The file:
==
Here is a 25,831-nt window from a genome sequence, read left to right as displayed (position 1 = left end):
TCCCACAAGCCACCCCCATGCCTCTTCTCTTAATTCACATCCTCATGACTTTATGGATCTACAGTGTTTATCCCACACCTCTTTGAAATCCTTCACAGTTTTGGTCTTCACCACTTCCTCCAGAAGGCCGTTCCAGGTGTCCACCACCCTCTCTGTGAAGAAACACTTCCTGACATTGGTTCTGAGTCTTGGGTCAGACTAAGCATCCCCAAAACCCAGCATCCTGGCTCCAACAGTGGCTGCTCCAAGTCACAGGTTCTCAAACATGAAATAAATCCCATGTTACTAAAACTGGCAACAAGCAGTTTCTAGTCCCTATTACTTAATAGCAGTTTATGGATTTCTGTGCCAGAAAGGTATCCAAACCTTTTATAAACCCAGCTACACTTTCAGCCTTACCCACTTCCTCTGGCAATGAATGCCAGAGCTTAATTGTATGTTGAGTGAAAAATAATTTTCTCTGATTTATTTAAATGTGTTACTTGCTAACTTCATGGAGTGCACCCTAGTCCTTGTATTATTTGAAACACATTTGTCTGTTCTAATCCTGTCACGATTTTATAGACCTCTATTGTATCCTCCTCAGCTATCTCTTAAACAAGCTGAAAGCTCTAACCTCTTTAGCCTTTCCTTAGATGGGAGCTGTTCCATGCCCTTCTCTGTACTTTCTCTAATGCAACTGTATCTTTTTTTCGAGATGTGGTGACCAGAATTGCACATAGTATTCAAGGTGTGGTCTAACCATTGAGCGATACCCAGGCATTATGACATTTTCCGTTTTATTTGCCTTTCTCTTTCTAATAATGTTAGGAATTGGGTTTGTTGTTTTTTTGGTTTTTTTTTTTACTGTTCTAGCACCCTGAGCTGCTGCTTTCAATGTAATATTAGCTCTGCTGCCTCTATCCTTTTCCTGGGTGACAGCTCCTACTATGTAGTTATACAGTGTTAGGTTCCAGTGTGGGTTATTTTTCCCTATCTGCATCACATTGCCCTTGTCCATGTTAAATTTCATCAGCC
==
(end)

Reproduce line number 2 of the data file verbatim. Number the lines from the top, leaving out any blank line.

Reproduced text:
TCCCACAAGCCACCCCCATGCCTCTTCTCTTAATTCACATCCTCATGACTTTATGGATCTACAGTGTTTATCCCACACCTCTTTGAAATCCTTCACAGTTTTGGTCTTCACCACTTCCTCCAGAAGGCCGTTCCAGGTGTCCACCACCCTCTCTGTGAAGAAACACTTCCTGACATTGGTTCTGAGTCTTGGGTCAGACTAAGCATCCCCAAAACCCAGCATCCTGGCTCCAACAGTGGCTGCTCCAAGTCACAGGTTCTCAAACATGAAATAAATCCCATGTTACTAAAACTGGCAACAAGCAGTTTCTAGTCCCTATTACTTAATAGCAGTTTATGGATTTCTGTGCCAGAAAGGTATCCAAACCTTTTATAAACCCAGCTACACTTTCAGCCTTACCCACTTCCTCTGGCAATGAATGCCAGAGCTTAATTGTATGTTGAGTGAAAAATAATTTTCTCTGATTTATTTAAATGTGTTACTTGCTAACTTCATGGAGTGCACCCTAGTCCTTGTATTATTTGAAACACATTTGTCTGTTCTAATCCTGTCACGATTTTATAGACCTCTATTGTATCCTCCTCAGCTATCTCTTAAACAAGCTGAAAGCTCTAACCTCTTTAGCCTTTCCTTAGATGGGAGCTGTTCCATGCCCTTCTCTGTACTTTCTCTAATGCAACTGTATCTTTTTTTCGAGATGTGGTGACCAGAATTGCACATAGTATTCAAGGTGTGGTCTAACCATTGAGCGATACCCAGGCATTATGACATTTTCCGTTTTATTTGCCTTTCTCTTTCTAATAATGTTAGGAATTGGGTTTGTTGTTTTTTTGGTTTTTTTTTTTACTGTTCTAGCACCCTGAGCTGCTGCTTTCAATGTAATATTAGCTCTGCTGCCTCTATCCTTTTCCTGGGTGACAGCTCCTACTATGTAGTTATACAGTGTTAGGTTCCAGTGTGGGTTATTTTTCCCTATCTGCATCACATTGCCCTTGTCCATGTTAAATTTCATCAGCC